There have been no studies to determine the abundance of this species in the southern area since the rajid fishery closure. However, this species may also be caught as bycatch by finfish trawlers around the Falkland/Malvinas Islands and within the southern rajid closure. While vessels fishing under general finfish licenses are prohibited from targeting rajids, a small bycatch (below 10%) is allowed, therefore rajids to the south of the Islands are continuing to face bycatch fishing pressure.

Conservation Actions [top]

Conservation Actions: Argentina
There are theoretically TACs, minimum sizes and overall annual quotas for quite a number of elasmobranch species in Argentina, however, little attention is paid to these and there is no regular monitoring by authorities (M. Stehmann pers. obs. 2006). Species-specific assessments of direct and indirect catches are a priority.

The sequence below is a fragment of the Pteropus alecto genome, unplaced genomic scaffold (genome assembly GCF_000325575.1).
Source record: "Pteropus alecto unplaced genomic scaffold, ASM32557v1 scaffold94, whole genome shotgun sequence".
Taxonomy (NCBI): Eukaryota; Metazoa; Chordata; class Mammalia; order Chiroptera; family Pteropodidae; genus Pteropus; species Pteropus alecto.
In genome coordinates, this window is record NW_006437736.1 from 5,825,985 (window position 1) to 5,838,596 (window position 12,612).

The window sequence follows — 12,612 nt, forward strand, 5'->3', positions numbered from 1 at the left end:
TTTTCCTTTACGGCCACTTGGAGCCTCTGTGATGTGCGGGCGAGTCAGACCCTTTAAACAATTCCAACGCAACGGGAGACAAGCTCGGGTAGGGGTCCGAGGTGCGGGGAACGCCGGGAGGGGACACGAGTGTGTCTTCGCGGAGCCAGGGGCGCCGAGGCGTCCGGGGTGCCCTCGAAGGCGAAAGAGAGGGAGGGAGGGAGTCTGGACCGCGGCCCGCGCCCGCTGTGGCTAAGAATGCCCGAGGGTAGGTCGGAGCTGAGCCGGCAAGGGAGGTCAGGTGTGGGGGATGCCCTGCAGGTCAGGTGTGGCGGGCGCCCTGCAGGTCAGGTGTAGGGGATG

Falkland/Malvinas Islands
The following information is taken from Agnew et al. (1999 and 2000) unless otherwise specified.

The Falkland/Malvinas Islands multispecies skate fishery is managed by limiting fishing effort. The effort that each vessel is likely to exert is calculated (based on size, duration of license and past fishing history) and since 1994 only a limited number of licenses are granted to ensure that the total allowable effort (determined from assessments of stock status) is not exceeded. Stock status assessments are not, however, species-specific and a sustainable total allowable effort for the entire stock may not translate to sustainable levels of effort for individual species.

Following declines in CPUE in the early 1990s, in 1996, the southern area (below 52°S) was closed to rajid fishing and the fishery is now resticted to the area north of the Islands. This closure is extended to 50°30´S (between 56°30W and 58°W) during the second season of each year to exclude the skate fishing fleet from Loligo gahi fishing grounds.